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Johannesburg - Traditional institutions have a role to play in a democracy, Co-operative Governance and Traditional Affairs Minister Richard Baloyi said on Tuesday.
“There is a space (for them) to play their role,” he said at a New Age breakfast meeting in Fourways, in northern Johannesburg.
He dismissed concerns that the Traditional Courts Bill would not be fair.
“Government cannot pass a law that suppresses other members of society. People should not fear.”
He said those who opted to be exempted from traditional courts were isolating themselves from their communities.
Baloyi said he had been at traditional court proceedings and had not witnessed a situation where people had been discriminated against based on whether they were men or women.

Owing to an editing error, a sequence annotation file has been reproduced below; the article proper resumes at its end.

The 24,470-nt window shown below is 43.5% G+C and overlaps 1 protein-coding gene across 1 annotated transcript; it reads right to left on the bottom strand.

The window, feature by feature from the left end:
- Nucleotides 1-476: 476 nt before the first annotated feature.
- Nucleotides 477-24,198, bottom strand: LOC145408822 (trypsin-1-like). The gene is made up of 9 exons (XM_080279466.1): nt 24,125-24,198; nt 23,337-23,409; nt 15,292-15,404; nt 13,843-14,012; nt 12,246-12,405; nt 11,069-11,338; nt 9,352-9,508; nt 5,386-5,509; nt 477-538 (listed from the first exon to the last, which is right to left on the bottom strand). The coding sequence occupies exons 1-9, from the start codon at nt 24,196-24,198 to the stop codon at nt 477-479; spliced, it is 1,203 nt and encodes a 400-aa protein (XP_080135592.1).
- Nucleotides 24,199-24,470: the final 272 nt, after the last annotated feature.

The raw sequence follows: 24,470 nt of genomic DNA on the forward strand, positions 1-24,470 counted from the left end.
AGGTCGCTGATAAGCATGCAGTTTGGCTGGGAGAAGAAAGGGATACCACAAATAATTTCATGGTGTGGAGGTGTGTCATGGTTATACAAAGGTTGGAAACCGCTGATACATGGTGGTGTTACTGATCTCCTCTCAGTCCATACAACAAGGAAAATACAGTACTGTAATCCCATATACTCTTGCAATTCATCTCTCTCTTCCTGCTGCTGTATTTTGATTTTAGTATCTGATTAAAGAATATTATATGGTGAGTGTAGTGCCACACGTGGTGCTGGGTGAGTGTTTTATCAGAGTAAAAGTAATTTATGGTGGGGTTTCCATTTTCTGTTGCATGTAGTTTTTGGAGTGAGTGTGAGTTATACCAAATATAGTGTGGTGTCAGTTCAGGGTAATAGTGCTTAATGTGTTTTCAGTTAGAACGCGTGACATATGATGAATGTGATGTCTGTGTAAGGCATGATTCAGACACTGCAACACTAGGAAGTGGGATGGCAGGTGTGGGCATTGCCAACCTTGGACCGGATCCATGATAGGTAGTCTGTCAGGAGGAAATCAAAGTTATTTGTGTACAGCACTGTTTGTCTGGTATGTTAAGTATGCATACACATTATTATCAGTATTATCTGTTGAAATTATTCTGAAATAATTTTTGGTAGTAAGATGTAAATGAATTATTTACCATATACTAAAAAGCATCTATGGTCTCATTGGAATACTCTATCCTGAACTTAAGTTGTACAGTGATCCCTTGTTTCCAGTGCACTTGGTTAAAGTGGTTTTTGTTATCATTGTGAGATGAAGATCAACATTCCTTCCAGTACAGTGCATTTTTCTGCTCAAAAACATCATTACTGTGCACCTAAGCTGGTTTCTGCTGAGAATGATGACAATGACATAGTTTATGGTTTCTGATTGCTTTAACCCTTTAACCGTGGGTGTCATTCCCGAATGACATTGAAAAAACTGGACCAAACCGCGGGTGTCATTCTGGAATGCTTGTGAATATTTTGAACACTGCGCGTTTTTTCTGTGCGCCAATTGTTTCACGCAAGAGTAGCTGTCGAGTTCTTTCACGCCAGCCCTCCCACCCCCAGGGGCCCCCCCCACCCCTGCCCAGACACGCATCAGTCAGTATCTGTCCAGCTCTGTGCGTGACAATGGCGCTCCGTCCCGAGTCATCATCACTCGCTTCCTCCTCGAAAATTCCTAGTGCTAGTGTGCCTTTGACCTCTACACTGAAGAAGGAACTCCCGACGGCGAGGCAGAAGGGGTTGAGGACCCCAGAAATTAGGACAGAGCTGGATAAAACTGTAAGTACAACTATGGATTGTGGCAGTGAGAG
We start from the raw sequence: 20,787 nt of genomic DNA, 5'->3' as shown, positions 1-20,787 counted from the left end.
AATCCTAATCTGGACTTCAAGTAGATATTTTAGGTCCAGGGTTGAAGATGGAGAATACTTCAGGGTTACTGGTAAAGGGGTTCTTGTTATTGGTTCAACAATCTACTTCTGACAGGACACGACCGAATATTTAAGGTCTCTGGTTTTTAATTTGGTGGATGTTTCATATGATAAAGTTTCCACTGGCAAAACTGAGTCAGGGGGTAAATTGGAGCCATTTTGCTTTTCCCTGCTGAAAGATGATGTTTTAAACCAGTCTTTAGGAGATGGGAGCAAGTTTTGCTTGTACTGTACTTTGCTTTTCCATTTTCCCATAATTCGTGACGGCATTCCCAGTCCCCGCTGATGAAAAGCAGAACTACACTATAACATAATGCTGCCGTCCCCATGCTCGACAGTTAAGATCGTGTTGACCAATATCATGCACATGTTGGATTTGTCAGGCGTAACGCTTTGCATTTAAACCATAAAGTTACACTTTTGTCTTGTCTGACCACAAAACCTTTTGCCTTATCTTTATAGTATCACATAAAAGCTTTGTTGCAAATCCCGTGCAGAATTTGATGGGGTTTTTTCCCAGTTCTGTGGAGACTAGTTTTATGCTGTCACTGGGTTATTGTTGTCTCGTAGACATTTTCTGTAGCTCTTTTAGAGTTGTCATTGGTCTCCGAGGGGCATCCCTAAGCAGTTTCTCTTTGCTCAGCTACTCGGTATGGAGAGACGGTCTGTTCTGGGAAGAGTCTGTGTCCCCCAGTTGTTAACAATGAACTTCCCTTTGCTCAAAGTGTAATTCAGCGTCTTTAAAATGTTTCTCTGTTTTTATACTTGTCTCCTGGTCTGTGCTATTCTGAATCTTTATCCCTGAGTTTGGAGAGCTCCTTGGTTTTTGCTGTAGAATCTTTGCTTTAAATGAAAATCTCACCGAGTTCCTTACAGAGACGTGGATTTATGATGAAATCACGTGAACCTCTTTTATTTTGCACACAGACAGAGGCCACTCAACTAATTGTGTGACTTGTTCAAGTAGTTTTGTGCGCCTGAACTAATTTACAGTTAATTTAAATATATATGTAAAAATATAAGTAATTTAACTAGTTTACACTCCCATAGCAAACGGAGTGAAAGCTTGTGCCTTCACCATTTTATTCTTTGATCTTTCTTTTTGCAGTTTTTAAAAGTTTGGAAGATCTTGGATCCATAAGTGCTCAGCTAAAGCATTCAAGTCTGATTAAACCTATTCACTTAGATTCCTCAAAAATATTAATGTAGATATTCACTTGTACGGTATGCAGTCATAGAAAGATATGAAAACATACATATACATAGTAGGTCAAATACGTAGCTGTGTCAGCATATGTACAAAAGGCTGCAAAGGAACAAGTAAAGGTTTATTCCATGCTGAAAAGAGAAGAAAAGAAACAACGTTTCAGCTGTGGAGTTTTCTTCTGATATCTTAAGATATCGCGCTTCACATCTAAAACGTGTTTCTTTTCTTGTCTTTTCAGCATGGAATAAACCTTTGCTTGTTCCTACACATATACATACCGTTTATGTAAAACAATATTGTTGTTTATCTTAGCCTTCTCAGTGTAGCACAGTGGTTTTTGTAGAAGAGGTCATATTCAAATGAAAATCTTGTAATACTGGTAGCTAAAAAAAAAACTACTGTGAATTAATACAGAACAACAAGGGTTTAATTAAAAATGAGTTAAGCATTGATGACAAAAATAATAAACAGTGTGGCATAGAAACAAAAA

The bill seeks to affirm the values of the traditional justice system, based on restorative justice and reconciliation, and to align them with the constitution.
In terms of the bill, the justice minister may, in the prescribed manner, after consultation with the premier of the province in question, designate a senior traditional leader as the presiding officer of a traditional court.
A traditional court may hear and determine civil disputes arising out of customary law. - Sapa